Ramadhan mubarak, everyone! 🙂 May this month be one of many of peace, blessings, and light for all, aameen!
Dr. Jerusha Lamptey, professor of Islam and Ministry at Union Theological Seminary in New York City and author of Never Wholly Other: A Muslima Theology of Religious Pluralism (2014), has just initiated a campaign urging Qur’an recitation websites to include female reciters of the Qur’an among their reciters’ list of hundreds or so. A petition for it can be accessed here.
If you’re on Twitter, please join the conversation and the call for female reciters to be granted their due recognition in popular platforms as well as in the broader religious realm; the hashtag being used is #AddAFemaleReciter.
The exclusion of female reciters of the Qur’an, known in Arabic as qari’aat, is a part of the bigger problem of inaccurate claims about women, female sexuality, and male leadership, power, and control over women. That we don’t see any female names on Qur’anic recitation websites is no different from not seeing any women scholars, leaders, speakers at conferences and events or in books. The dismissal of women’s voices, in this case even literally, as either unnecessary, fitnah-inducing (i.e., causing some sort of chaos or distress–or temptation–because men aren’t supposed to be able to know how to respond decently to the public presence of women), or whatever else has been on-going for centuries, and it has to come to an end. It gets tiring constantly being told that “Islam” respects women — and I fully believe this — but never actually seeing this claim put into practice in reality, especially in public. We’re told that women and men are “spiritually” equal, that we’re all equal in God’s eyes, but yet, even when it comes to spiritual things like reciting the Qur’an, we’re still not treated equally. Reciting the Word of God, wherever and whenever, should be an option available to each of God’s worshiper; but, noo – we’ve made even that an all-male territory. We’re also told that God has no gender, and neither does the Qur’an, but yet, all Qur’anic recitations are gendered. We’re told so many lies that no one should be surprised when we stop trusting those who teach us Islam because we note these double standards and lies and attempt to rise above them.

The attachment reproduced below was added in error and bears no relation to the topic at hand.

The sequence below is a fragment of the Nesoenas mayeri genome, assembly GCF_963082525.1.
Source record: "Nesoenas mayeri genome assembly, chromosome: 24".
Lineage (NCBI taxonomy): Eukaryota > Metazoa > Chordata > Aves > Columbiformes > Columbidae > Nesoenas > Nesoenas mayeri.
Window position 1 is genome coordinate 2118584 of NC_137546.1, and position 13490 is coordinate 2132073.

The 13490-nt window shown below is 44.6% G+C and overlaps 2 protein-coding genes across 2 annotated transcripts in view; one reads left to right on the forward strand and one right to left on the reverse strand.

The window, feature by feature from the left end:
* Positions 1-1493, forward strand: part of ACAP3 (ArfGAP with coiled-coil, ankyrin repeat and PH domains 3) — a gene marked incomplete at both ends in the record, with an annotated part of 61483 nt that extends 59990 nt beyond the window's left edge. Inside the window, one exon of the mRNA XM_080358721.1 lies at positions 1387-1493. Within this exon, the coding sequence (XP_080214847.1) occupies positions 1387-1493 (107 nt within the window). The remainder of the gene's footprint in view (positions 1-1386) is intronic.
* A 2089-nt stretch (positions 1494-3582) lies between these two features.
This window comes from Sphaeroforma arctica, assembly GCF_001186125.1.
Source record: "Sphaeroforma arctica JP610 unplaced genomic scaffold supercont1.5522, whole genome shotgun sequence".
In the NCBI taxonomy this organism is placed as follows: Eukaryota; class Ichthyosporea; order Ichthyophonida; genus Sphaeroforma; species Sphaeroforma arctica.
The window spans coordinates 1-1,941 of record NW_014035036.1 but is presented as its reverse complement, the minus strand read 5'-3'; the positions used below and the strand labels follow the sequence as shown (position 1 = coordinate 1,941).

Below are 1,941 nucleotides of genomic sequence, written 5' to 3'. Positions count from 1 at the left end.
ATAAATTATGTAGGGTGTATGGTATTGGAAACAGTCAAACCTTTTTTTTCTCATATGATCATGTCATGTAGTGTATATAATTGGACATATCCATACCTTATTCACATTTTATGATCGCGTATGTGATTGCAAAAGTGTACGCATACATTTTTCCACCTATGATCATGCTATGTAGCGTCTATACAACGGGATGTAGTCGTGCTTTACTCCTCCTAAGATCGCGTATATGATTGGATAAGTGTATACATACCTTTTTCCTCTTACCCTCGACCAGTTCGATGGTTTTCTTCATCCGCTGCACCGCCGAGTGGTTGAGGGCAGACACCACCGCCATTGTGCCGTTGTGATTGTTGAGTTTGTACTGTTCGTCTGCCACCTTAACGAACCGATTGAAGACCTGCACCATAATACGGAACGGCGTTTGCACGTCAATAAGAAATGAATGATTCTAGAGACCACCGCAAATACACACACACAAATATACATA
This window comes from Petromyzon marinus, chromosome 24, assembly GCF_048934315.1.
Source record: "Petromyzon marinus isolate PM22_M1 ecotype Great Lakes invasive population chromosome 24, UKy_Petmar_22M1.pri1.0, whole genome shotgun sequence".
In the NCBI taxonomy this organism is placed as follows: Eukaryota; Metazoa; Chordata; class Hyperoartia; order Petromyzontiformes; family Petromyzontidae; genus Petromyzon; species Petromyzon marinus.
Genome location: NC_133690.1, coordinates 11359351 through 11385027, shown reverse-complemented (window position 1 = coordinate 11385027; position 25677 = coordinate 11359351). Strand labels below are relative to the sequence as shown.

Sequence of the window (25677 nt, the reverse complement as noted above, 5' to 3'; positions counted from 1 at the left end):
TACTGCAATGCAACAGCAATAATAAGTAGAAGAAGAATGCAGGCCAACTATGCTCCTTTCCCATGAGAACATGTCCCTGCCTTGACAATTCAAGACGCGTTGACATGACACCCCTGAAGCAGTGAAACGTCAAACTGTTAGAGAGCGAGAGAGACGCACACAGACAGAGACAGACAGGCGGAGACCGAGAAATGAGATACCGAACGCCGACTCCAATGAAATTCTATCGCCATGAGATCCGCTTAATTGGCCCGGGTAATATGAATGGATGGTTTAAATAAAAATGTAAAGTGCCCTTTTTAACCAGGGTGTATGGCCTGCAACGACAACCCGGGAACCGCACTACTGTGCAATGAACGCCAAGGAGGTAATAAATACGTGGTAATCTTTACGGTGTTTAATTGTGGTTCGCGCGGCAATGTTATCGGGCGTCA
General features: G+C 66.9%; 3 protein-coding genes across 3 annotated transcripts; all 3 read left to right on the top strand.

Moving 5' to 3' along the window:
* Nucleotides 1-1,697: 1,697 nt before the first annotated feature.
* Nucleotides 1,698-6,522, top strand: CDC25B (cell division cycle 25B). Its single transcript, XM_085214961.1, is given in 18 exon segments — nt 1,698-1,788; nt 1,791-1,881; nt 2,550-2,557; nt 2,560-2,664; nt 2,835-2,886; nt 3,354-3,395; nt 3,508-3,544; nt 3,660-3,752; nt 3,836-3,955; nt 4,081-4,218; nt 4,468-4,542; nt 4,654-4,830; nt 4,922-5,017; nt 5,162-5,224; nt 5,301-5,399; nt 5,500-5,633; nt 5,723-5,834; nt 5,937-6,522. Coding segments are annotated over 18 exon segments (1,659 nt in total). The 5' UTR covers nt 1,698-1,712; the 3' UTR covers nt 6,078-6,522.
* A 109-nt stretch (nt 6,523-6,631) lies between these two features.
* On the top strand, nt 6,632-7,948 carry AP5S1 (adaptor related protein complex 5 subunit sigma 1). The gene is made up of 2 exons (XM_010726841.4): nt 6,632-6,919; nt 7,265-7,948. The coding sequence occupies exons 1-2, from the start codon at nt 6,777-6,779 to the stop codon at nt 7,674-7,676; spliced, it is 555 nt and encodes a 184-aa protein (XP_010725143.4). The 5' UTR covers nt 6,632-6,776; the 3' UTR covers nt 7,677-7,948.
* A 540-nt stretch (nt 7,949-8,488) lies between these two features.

Challenging the Claim of Women’s Voice as ‘Aurah
We need to challenge the traditional claim that because (all) women’s voices have the tendency to sexually attract (all) men, women’s voices are `aurah–i.e., private because of their potential to attract the “opposite” gender/sex; all human private parts of the body are also included in aurah, and so there is an element of shame attached to the term as well. Because our voice is aurah, we’re not only not religiously permitted to sing in public but we can’t even recite the Word of God in public. (Okay, yes, singing is a different matter, somewhat, since some scholars consider it haraam for all genders – but still, men’s voice isn’t declared aurah so no problem for men to do it.) With due respect to the all-male`ulama, this claim that women’s voice is aurah is preposterous for several reasons. This is one of the major problems with traditional Muslim (and other religious) ideas on gender: They were developed in a time when our knowledge of gender, sexuality, and women specifically was very much flawed, and our jurists and scholars weren’t exactly experts on gender/sexuality/women studies (admittedly, this is a recent field of study). Now, in 2015, our knowledge on many topics has improved and progressed, though still incomplete and imperfect, and many past claims about women have now even been proven false or countered otherwise. Because our knowledge about such matters as gender/sexuality/women/men has evolved and been updated with time, our attitude towards them, too, needs to be upgraded – if our intentions are sincere, if our efforts to understand what’s prohibited and permissible are for God.